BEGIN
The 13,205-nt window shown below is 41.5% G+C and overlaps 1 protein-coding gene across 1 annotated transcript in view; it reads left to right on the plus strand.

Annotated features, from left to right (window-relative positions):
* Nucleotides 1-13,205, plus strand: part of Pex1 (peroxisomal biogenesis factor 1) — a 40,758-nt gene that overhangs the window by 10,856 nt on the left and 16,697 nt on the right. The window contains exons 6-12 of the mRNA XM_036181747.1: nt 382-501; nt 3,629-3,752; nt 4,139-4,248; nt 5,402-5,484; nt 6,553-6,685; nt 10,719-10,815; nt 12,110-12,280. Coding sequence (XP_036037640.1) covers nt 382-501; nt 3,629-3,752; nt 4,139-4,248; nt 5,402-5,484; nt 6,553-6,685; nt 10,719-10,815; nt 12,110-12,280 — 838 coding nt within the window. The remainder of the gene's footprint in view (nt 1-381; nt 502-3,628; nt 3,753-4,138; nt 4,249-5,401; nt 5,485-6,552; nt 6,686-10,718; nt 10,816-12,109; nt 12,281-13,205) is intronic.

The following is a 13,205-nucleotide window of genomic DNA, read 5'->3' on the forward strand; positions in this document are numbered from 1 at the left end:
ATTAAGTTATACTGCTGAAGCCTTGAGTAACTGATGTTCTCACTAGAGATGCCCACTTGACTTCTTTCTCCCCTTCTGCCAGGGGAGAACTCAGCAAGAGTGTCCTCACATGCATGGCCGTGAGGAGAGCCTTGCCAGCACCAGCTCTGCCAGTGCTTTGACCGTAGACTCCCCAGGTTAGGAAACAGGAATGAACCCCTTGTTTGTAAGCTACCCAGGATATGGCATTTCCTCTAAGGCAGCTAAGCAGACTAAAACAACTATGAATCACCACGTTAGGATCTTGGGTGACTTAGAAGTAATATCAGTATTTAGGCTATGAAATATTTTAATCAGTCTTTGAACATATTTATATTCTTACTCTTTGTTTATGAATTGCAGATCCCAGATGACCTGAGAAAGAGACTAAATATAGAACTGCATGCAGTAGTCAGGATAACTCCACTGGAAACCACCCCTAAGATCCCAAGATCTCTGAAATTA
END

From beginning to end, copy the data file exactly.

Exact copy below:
The 13,205-nt window shown below is 41.5% G+C and overlaps 1 protein-coding gene across 1 annotated transcript in view; it reads left to right on the plus strand.

Annotated features, from left to right (window-relative positions):
* Nucleotides 1-13,205, plus strand: part of Pex1 (peroxisomal biogenesis factor 1) — a 40,758-nt gene that overhangs the window by 10,856 nt on the left and 16,697 nt on the right. The window contains exons 6-12 of the mRNA XM_036181747.1: nt 382-501; nt 3,629-3,752; nt 4,139-4,248; nt 5,402-5,484; nt 6,553-6,685; nt 10,719-10,815; nt 12,110-12,280. Coding sequence (XP_036037640.1) covers nt 382-501; nt 3,629-3,752; nt 4,139-4,248; nt 5,402-5,484; nt 6,553-6,685; nt 10,719-10,815; nt 12,110-12,280 — 838 coding nt within the window. The remainder of the gene's footprint in view (nt 1-381; nt 502-3,628; nt 3,753-4,138; nt 4,249-5,401; nt 5,485-6,552; nt 6,686-10,718; nt 10,816-12,109; nt 12,281-13,205) is intronic.

The following is a 13,205-nucleotide window of genomic DNA, read 5'->3' on the forward strand; positions in this document are numbered from 1 at the left end:
ATTAAGTTATACTGCTGAAGCCTTGAGTAACTGATGTTCTCACTAGAGATGCCCACTTGACTTCTTTCTCCCCTTCTGCCAGGGGAGAACTCAGCAAGAGTGTCCTCACATGCATGGCCGTGAGGAGAGCCTTGCCAGCACCAGCTCTGCCAGTGCTTTGACCGTAGACTCCCCAGGTTAGGAAACAGGAATGAACCCCTTGTTTGTAAGCTACCCAGGATATGGCATTTCCTCTAAGGCAGCTAAGCAGACTAAAACAACTATGAATCACCACGTTAGGATCTTGGGTGACTTAGAAGTAATATCAGTATTTAGGCTATGAAATATTTTAATCAGTCTTTGAACATATTTATATTCTTACTCTTTGTTTATGAATTGCAGATCCCAGATGACCTGAGAAAGAGACTAAATATAGAACTGCATGCAGTAGTCAGGATAACTCCACTGGAAACCACCCCTAAGATCCCAAGATCTCTGAAATTA